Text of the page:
Three ways medical practices can manage opportunities for bundled episodes of care.
Bundled payments have been around for quite some time. From ‘global’ payments for deliveries to bundling of same-day multiple procedures to episode-based payment models under CMS’ Bundled Payments for Care Improvement (BPCI) Initiative, hospitals and specialists alike have had some sort of exposure to the concept of ‘bundling’.
More recently, we’ve seen more and more commercial plans looking to the outpatient specialty market to apply the same methodologies. We are now seeing bundling episodes for gastroenterologists, orthopedists, and oncologists. Some of these programs are very straightforward, with the goal being to manage simple procedures, such as colonoscopies, in the most cost-effective way possible.
Typically, a plan will approach bundling in one of two ways:
The goal is to bring services that are being delivered at a higher cost in line with less expensive approaches.
For example, a gastroenterologist may perform colonoscopies at three different ambulatory surgery centers and two hospitals. The cost may vary greatly between places of service. By setting a bundled rate, the physician has to control the resources utilized in order to bring that total cost of care below the budget target to share in the cost savings. Most of these arrangements are ‘upside only’ risk, meaning the physicians get paid as fee-for-service, then a retrospective review of the costs of these episodes are undertaken to determine if the practice came in above or below the budgeted target. Any savings are shared, but if costs exceed the budget, the practice is not penalized for those excesses under most current contracts. However, as these arrangements mature, we expect to see more ‘downside’ risk coming in the future.
While colonoscopies are easily to measure and manage due to the limited number of components involved and relatively rare occurrences of complications, it is infinitely more difficult to manage, say, oncology episodes. But where there is more complexity, there is more opportunity for greater savings.
So, how should practices manage opportunities for bundled episodes of care?
First, control as much of the cost as possible. For example, gastroenterologists that that own ambulatory surgery centers, employ anesthesiologists, and have their own labs are in a much better position to control costs than those utilizing hospital-based places of service, out-of-network anesthesiologists, and external labs. If you fall into the latter group, sharing the risk with a hospital partner may make sense, and choosing to work with in-network resources can help mitigate risk.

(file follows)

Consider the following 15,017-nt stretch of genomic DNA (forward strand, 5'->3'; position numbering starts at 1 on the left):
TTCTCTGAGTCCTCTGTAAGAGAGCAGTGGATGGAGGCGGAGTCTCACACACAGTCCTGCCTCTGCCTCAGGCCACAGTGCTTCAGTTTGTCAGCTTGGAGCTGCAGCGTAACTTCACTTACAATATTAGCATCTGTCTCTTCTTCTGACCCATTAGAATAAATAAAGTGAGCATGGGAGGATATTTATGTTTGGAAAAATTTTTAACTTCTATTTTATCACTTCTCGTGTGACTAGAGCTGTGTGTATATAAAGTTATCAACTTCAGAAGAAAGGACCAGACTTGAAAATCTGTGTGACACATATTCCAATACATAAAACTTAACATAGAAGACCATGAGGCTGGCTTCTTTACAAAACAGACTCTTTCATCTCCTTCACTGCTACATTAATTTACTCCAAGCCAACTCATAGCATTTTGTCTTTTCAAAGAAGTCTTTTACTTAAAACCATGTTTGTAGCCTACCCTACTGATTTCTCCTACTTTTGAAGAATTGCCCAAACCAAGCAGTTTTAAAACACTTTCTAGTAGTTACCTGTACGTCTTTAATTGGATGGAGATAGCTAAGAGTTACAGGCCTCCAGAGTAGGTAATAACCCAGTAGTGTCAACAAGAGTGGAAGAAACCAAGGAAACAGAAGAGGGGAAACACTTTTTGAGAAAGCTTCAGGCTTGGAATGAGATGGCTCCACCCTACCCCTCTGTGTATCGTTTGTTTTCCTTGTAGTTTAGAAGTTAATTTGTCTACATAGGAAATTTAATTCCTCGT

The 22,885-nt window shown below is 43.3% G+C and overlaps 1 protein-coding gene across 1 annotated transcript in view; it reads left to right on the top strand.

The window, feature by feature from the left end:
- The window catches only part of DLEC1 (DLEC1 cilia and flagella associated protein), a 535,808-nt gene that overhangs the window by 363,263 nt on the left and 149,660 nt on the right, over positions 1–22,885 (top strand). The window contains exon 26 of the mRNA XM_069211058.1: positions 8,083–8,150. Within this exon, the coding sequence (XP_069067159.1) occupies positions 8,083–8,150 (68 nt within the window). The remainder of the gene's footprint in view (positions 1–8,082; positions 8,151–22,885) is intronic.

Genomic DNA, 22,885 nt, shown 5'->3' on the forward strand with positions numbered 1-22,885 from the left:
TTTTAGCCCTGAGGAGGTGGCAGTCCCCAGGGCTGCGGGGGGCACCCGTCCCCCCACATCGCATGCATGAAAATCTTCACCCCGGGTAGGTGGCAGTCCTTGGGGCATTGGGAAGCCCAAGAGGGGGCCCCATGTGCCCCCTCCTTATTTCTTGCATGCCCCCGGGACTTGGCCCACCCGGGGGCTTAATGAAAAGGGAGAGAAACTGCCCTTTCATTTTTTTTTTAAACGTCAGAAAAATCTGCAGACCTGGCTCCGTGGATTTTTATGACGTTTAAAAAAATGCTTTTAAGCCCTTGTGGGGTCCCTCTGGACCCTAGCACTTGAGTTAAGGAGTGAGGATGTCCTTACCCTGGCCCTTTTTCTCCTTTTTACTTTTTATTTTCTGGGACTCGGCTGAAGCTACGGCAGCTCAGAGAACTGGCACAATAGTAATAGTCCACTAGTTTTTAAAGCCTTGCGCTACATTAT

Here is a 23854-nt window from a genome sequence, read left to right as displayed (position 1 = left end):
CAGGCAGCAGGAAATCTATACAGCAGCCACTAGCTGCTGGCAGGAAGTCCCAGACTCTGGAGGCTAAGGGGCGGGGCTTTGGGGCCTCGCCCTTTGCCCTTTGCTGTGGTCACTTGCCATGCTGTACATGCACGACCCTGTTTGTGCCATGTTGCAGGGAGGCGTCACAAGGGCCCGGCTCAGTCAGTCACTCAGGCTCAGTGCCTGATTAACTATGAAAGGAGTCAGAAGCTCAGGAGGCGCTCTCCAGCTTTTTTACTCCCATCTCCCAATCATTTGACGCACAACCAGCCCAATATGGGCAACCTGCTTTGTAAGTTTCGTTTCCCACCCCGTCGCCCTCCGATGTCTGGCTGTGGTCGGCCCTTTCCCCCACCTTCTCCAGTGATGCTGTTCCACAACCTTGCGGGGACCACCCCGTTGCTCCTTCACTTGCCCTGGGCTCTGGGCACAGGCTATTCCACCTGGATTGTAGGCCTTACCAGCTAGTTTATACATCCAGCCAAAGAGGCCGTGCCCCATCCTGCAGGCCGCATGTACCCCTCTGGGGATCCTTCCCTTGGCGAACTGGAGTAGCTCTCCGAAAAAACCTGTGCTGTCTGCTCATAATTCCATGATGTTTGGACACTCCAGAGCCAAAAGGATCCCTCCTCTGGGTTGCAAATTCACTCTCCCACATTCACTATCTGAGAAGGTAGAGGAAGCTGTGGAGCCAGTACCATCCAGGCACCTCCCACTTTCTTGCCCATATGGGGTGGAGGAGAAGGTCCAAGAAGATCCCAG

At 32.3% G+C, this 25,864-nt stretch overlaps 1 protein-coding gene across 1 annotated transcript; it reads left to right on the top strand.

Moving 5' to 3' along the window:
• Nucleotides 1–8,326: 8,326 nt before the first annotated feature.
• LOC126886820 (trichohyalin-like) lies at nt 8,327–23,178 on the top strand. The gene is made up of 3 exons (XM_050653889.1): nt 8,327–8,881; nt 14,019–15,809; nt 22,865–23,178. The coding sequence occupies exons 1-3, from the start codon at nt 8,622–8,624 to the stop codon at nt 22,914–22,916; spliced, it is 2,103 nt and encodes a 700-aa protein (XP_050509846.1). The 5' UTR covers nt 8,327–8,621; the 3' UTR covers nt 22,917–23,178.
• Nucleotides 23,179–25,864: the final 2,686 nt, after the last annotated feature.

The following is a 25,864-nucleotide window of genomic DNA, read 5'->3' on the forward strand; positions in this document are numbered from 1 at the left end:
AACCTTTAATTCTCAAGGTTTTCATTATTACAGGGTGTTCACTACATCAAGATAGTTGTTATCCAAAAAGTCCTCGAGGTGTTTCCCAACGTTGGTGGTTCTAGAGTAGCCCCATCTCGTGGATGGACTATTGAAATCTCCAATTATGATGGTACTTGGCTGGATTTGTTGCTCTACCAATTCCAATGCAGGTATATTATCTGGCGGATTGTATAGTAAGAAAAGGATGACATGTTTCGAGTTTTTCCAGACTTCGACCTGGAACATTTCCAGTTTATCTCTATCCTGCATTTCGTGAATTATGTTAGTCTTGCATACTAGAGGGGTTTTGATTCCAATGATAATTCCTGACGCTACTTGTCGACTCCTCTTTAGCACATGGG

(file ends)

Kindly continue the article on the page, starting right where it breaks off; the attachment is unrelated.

Second, effectively manage and coordinate patient care. Implementing pre- and post-operative processes that help to manage every facet of patient care can ensure minimization of adverse events and keep costs tightly contained. That may not always be so easy to do-particularly when more complicated procedures are involved, or when there is greater involvement across multiple providers (which is the case for oncology). In those cases, implementing care management systems is essential to understand how costs are trending for any given patient’s continuum of care during an episode. Some plans offer assistance with that management (for example, Aetna’s multidisciplinary care teams work directly with patients), but controlling care at the practice level is ultimately the best way to manage your patients’ care.
For example, companies such as Simply Vital Health utilize a range of interconnected data to track the care that any particular patient receives across a care episode. Pulling together data coming in from hospital systems, specialists, and other third parties, a patient’s care is tracked along the episode timeline. Pre-built algorithms based on bundled budgets help to forecast costs in near-real time, enabling practices to get in front of any potentially adverse and costly trends before those budgets are blown.
Third, effectively manage your data. To ensure the highest quality of care is being delivered across every aspect of delivery, it is essential to monitor physician performance and act upon that data. Many of these bundled arrangements have quality metrics associated with them. For example, Horizon Blue Cross Blue Shield (NJ) and United Healthcare both have components in their colonoscopy bundles for cecal intubation rates and adenoma detection rates that must be above certain thresholds in order for upside cost savings to occur.
As these programs mature, expect to see greater sophistication of care management technology being presented to help manage that care and greater consolidation of services across healthcare providers-whether in the form of clinically integrated networks, super-groups, accountable care organizations, or other models-becoming more prevalent. Partnering with effective vendors, health plans, and self-funded employers will be key for practices wanting to successfully implement bundled arrangements in the future.